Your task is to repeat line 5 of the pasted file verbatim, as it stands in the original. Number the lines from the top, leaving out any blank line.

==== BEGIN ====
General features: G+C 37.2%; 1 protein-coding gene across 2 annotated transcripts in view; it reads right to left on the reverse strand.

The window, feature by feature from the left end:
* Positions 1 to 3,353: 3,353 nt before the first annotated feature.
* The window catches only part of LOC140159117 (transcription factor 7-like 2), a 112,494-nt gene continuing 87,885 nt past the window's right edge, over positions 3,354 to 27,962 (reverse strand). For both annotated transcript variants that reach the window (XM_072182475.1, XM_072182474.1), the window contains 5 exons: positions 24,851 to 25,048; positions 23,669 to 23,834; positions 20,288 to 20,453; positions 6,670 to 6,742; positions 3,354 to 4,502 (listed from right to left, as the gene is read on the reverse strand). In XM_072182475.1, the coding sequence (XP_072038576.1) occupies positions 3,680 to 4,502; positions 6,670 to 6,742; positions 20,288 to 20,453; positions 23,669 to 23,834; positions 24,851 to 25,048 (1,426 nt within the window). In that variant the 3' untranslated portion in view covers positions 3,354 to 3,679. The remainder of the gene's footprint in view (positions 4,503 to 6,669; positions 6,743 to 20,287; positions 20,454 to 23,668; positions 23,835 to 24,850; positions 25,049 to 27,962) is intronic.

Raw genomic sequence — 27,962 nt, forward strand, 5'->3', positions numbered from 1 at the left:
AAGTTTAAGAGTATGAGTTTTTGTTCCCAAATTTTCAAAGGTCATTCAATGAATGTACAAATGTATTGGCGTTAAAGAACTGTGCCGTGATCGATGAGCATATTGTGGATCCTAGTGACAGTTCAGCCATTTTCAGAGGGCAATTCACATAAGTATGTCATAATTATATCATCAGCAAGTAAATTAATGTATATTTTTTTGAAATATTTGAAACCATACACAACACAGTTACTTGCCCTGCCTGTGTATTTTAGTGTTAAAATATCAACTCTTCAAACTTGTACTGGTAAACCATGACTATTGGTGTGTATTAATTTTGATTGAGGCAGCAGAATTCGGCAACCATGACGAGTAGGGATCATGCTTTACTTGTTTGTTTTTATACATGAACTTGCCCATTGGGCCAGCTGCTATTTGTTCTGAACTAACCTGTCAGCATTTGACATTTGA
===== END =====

Raw genomic sequence — 27,962 nt, forward strand, 5'->3', positions numbered from 1 at the left: